Aaron, I am still at sixes and sevens over the knitting sheath technique, but am trying to practice a bit each day. I think the long sheath for the socks will be the most useful to me...

Aaron said...

Tamar,
These are a band of parallel linear striations resulting from the inserting and removal of the needle from the knitting sheath rather than from the knitting action per se. With an awl, these tend to be closer to the tip, but with a knitting needle inserted into a hole that is about the same diameter as the needle, the tip remains polished while parts of the needle that are larger in diameter pick up striations.

I ruined a bunch of wooden needles by using them with knitting sheaths where I had put brass liners in the needle hole. It was not until later that I realized that this was a way to distinguish between awls and knitting needles.

Such striations can be very easily seen by inserting an oxidized brass needle into a hole drilled in hardwood a few dozen times. Or by inserting an aluminum needle into a piece of brass tubing several times. One reason that I have moved to steel needles is that this wear is less an issue, and I tend to buff my needles, so I do not have any examples right at hand that can be easily photographed with the cameras that I have out right now.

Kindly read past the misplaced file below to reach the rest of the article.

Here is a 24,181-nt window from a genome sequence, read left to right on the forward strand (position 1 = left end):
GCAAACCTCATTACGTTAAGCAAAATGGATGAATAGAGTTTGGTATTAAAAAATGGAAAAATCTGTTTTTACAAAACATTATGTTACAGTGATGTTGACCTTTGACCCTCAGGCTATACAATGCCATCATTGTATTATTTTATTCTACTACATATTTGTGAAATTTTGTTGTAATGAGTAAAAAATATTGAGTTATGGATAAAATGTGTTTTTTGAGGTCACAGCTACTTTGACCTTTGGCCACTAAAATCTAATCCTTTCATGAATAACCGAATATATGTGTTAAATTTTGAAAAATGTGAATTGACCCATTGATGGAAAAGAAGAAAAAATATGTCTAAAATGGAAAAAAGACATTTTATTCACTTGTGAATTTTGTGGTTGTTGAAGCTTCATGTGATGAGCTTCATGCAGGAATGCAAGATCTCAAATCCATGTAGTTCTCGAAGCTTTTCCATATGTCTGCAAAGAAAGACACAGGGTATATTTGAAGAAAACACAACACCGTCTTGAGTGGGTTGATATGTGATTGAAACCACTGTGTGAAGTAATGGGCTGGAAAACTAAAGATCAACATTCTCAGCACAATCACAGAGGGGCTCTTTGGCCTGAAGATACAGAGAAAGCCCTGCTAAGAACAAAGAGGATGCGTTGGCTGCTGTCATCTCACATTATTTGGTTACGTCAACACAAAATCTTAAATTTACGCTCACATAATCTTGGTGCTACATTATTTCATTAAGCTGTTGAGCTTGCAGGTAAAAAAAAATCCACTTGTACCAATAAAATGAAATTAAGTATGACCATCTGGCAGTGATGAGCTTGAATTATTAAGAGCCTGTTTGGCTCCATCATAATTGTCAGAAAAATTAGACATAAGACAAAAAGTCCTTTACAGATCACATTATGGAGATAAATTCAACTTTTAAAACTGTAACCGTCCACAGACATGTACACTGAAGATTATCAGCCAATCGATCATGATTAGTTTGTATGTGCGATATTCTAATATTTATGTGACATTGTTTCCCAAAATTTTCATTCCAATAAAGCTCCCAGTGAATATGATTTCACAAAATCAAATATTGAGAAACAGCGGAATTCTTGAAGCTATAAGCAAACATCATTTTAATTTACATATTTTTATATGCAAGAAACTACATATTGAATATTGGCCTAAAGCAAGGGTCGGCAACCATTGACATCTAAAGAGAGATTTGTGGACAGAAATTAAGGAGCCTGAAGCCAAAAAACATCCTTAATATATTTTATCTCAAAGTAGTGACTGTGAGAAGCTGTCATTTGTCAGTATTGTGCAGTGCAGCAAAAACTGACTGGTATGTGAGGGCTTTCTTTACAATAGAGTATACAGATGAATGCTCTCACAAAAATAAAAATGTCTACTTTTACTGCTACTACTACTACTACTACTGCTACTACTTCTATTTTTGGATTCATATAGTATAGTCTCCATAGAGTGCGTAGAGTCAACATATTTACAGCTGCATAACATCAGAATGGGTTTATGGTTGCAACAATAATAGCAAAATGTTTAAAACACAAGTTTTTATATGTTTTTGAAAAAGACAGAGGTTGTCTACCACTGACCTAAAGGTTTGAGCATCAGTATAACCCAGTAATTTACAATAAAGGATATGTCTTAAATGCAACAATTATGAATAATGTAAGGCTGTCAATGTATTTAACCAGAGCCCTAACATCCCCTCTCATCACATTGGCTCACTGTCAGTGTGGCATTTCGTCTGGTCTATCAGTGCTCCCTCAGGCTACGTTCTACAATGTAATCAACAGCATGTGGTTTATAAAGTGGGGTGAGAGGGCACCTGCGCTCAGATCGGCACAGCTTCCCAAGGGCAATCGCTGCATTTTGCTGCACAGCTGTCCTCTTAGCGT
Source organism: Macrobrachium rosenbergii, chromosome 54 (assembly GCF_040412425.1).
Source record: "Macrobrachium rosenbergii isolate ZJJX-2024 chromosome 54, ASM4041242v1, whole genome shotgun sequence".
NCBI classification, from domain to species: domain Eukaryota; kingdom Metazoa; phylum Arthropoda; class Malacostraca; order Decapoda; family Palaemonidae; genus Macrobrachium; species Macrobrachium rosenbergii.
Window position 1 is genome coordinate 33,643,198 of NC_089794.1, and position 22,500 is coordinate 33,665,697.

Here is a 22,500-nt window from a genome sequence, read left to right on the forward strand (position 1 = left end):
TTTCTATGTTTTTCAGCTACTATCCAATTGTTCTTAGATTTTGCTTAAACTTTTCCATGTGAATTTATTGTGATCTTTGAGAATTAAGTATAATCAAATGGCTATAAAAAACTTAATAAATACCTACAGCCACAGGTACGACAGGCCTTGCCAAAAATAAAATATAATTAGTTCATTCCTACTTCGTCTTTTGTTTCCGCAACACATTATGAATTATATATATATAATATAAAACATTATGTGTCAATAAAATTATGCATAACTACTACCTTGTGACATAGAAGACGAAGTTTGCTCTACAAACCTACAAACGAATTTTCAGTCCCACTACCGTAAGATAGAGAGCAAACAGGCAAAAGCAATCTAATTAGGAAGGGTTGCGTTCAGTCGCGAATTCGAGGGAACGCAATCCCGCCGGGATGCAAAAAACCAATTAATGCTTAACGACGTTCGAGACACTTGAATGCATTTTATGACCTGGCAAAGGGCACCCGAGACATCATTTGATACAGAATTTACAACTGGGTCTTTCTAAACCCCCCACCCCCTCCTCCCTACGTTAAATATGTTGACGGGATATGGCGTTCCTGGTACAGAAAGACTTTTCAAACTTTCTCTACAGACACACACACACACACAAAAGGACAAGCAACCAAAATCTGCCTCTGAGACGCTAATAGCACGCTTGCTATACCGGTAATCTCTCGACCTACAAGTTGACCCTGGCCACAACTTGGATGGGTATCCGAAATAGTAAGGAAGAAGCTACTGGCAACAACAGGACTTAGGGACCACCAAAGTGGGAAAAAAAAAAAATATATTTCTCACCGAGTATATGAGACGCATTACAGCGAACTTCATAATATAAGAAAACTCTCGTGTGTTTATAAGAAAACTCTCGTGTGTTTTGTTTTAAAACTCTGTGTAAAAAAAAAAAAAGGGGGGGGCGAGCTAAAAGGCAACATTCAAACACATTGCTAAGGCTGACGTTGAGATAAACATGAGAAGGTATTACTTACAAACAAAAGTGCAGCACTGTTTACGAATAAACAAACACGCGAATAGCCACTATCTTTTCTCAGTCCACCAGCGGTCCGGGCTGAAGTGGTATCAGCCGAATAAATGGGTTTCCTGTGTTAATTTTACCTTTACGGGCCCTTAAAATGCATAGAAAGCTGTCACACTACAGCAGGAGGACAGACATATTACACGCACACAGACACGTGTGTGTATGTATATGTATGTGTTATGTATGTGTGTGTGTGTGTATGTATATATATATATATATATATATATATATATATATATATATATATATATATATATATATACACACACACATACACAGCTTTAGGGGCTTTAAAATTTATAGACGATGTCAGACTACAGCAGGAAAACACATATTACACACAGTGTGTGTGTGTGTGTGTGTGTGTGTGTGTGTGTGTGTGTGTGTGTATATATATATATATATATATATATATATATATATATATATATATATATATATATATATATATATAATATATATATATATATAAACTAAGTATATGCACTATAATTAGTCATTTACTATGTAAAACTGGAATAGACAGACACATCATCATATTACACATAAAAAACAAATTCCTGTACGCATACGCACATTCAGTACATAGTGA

Aaron said...

Pica,
I guess I should have paid more attention to what you were doing, but I saw your pit knitting and thought “She will transfer those skills real fast.”

I know the video on this site is not as much help as it could be. I have to find a better camera man, and redo them.

Are you having trouble with the knitting pouch? Or just the sheath? Or all 3?

MomLes said...

Just back from a trip to the UK, and I saw knitting sheaths everywhere. The fantastic museum in Lerwick, Shetland Islands is a great place to get confirmation of your ideas. But their reproductions of traditional fishing sweaters & hats were not in a very tight gauge.

Went to Woolfest in Cumbria - a huge celebration of wool & fibre & knitting & sheep, with many makers of knitting accessories - but no one offered knitting sheaths. You have a calling...

camallis said...

I love your site but I need some clarification! I knit with one needle under my arm which precludes knitting in the round. Seeing your video using the gansey needle with a knitting sheath - I was really excited to try this method which would allow me to knit in the round and maintain some semblance of how I already knit - here's the hitch - when you use the gansey needle, do the new stitches transfer onto the gansey needle? And if so, all of the stitches from the four needles would eventually be on the gansey needle - how would this result in 'knitting in the round'?

Aaron said...

It is just like useing double pointed needles for socks. There are 3 or 4 +1 gansey needles. The gansey needles are double pointed. you knit a group of stitches on to one needle, then you take the needle that you just knit the stitchs off of, and use that needle to to knit the stitches off of the next needle an so forth.

=Tamar said...

So you fill up the needle that is in the sheath, and then remove it from the sheath and put in the newly emptied needle to knit with.